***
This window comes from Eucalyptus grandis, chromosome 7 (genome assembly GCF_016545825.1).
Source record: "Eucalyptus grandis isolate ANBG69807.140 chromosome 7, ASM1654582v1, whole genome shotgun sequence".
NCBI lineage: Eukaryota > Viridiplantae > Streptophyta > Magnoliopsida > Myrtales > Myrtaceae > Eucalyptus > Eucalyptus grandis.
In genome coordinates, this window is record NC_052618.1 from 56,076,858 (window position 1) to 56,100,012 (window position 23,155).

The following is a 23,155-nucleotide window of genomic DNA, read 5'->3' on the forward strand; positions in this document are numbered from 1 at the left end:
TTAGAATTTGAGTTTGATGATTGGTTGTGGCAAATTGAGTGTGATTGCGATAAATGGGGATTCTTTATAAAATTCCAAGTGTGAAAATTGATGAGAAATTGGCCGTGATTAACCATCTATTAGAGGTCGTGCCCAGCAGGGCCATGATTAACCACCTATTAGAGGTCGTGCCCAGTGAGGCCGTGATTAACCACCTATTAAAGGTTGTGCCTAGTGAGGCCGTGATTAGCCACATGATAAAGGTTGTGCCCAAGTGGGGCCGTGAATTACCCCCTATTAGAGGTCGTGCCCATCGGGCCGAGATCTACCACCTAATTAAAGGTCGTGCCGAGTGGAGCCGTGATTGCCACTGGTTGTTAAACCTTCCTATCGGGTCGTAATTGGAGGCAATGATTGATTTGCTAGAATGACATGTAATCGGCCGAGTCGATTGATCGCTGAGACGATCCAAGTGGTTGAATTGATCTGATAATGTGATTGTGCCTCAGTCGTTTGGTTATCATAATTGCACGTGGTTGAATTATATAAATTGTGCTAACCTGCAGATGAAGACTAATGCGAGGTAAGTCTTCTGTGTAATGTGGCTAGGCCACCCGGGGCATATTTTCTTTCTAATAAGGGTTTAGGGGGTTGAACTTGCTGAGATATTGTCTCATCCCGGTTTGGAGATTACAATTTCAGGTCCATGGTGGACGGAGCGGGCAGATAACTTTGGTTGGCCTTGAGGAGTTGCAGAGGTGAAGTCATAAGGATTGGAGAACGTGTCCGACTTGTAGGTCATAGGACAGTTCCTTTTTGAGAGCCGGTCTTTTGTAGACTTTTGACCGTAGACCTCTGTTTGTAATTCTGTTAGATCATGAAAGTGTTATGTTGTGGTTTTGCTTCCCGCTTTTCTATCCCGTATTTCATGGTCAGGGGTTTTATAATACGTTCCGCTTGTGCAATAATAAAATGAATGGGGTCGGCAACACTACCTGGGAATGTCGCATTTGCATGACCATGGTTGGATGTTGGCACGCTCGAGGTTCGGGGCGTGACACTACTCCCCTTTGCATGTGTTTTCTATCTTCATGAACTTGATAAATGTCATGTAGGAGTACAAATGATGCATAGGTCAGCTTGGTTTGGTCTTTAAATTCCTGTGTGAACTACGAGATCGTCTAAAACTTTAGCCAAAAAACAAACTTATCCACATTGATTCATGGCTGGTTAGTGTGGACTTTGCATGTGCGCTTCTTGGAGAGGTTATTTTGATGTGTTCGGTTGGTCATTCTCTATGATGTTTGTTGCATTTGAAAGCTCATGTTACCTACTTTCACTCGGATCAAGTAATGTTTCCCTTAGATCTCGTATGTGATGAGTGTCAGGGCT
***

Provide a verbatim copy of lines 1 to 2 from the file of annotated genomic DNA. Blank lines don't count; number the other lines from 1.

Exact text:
This window comes from Eucalyptus grandis, chromosome 7 (genome assembly GCF_016545825.1).
Source record: "Eucalyptus grandis isolate ANBG69807.140 chromosome 7, ASM1654582v1, whole genome shotgun sequence".